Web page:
Jennifer Martin, 32, of Seattle, is no stranger to tackling financial goals.
In 2009, as a single person with $58,000 in debt, she enrolled in Dave Ramsey’s Financial Peace University. 22 months later, she’d not only paid off the debt, she’d saved up a six-month emergency fund, started contributing 22% of her income to her retirement account and put 20% down on a new home—including paying for moving expenses and some home repairs.
Jennifer’s passion for budgeting quickly led her to volunteering as a personal financial counselor. She taught budgeting classes and even started a Facebook group for budgeting families.
So, yeah. You could definitely say that Jennifer was good at managing her money—which is why, when she and her husband decided to try out YNAB, they were surprised by the (spectacular) results …
“We tried a three-month trial of YNAB and were hooked by month one!”
In the summer of 2016—seven years after mastering how to budget—Jennifer’s budgeting group had a ”Free Try July” challenge. Everyone was encouraged to pick a product or service, and check out the free trial.
“For fun we decided to try YNAB, assuming it wouldn’t make any difference in our lives. Goodness gracious, we were wrong.”
Within a month of starting YNAB, the Martins had tightened up their “already good” budget so considerably, that they were ecstatic to realize they’d saved $1,000 more than usual. And if that wasn’t good enough, in their second month with YNAB, they saved an additional $1,700!
“We were already good budgeters, so we never thought we’d fall in love with it the way we did. Those savings were enough to pay our subscription fee to YNAB for the next 45 years.”
… although, the Martins actually put that money into the “home repairs” category of their budget, instead, and made some exciting home upgrades—new windows and exterior paint. And then things got even better …
Negotiate Like a Pro (With Your Budget As Your Guide)
In 2016, as caregivers to foster kids and elderly family members, the Martins decided to upgrade from a single-car household and buy a minivan—they needed wheels (and extra seats!) to help them out.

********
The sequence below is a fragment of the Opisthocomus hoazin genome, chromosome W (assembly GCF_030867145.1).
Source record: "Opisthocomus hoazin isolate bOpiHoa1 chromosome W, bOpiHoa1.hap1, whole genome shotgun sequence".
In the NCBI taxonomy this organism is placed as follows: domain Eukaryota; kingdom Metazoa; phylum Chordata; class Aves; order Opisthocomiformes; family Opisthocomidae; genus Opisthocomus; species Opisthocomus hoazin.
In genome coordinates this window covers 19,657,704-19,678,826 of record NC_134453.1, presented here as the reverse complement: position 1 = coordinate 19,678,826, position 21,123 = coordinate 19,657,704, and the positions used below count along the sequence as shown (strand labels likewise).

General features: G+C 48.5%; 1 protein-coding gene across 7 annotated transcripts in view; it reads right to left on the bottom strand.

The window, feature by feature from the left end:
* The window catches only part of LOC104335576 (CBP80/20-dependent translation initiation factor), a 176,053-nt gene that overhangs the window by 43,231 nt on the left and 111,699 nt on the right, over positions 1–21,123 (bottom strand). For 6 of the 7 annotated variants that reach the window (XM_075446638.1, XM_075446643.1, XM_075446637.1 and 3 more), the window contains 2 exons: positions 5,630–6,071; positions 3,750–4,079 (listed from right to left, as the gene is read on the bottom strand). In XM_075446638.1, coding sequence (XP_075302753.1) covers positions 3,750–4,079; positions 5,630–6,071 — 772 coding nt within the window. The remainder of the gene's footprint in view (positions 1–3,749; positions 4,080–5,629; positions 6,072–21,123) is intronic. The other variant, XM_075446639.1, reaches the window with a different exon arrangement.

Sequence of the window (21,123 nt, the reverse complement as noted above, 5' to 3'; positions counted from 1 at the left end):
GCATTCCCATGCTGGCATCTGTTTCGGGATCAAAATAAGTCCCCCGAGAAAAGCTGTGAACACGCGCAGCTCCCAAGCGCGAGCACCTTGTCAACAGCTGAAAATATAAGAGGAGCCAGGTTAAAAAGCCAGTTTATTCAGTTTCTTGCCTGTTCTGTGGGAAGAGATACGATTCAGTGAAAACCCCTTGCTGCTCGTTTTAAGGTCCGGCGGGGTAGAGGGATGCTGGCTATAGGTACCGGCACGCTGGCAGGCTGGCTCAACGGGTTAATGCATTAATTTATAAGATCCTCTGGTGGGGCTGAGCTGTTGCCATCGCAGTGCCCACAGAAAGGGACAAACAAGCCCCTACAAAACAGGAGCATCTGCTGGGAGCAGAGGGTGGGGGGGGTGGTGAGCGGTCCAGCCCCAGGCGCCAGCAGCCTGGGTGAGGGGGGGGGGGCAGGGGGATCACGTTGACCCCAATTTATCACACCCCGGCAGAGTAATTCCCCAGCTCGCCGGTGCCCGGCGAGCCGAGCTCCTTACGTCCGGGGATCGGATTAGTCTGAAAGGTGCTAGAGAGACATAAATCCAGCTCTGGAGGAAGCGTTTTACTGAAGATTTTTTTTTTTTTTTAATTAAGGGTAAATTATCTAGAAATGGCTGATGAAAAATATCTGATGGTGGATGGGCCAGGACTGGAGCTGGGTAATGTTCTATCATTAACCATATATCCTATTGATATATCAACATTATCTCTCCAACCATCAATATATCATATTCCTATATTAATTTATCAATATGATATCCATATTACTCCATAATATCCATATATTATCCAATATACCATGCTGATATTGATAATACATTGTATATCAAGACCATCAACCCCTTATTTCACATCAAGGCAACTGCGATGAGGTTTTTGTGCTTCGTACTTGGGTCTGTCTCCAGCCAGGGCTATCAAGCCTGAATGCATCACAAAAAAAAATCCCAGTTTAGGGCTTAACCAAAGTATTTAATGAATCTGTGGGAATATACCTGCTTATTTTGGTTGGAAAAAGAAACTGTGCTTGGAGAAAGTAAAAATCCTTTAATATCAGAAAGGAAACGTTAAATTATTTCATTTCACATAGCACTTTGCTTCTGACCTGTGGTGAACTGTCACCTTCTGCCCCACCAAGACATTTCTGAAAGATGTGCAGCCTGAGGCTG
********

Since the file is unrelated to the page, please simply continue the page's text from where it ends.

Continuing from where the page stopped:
After socking away cash for 14 months, they were excited to see a balance of $11,702.54 in their car category! You can imagine what a good day it was when they waltzed into their dealership and negotiated exactly the van they had in mind, for exactly the amount they wanted to pay …
“We actually showed them a screenshot of our sinking fund called “Car” in YNAB
of $11,702.54 … We told them this is exactly what we have to pay, and we will write
a check in that amount exactly (and nothing else). Guess what? They said yes!”
The Martins are pleased to have their new wagon parked, debt-free, in the driveway of their freshly painted house with awesome, new windows.
What Made YNAB Different?
So, what was it about YNAB that helped the Martins ramp up their budgeting abilities (technical term: “budgeting foo”)? Jennifer had this to say:
“With YNAB, we’re able to stick to our budget in ways we had never done
perfectly with any other budgeting app, spreadsheet or website out there …”
Jennifer explained that they used to set a budget, but didn’t really look at it, again, until the end of the month. Now the Martins actually check their categories on a regular basis to make sure they don’t overspend at the grocery store. (Turns out, there’s an app for that.)
“We still reached goals before YNAB, and did well with our earnings,
but with YNAB we did so much better and can meet financial goals faster than ever!”
As Their Savings Grew, So Did Their Goals
After smashing two years’ worth of goals in under a year, the Martins are more excited than ever about the future.
“Our trajectory with savings goals has sped up with YNAB. We can do more
because we’re staying on track with our budget now, more than ever before!
We can be more generous, travel more, save more for our kids …“
Jennifer’s advice to would-be budgeters is this:
“Budgeting works. You don’t have to be perfect from day one and it is a step-by-step process—but you can do it!”
Your Next Step
Budgeting is not restrictive. You won’t be spending less, you’ll be spending right. So what do you have to lose? Except all that debt and stress?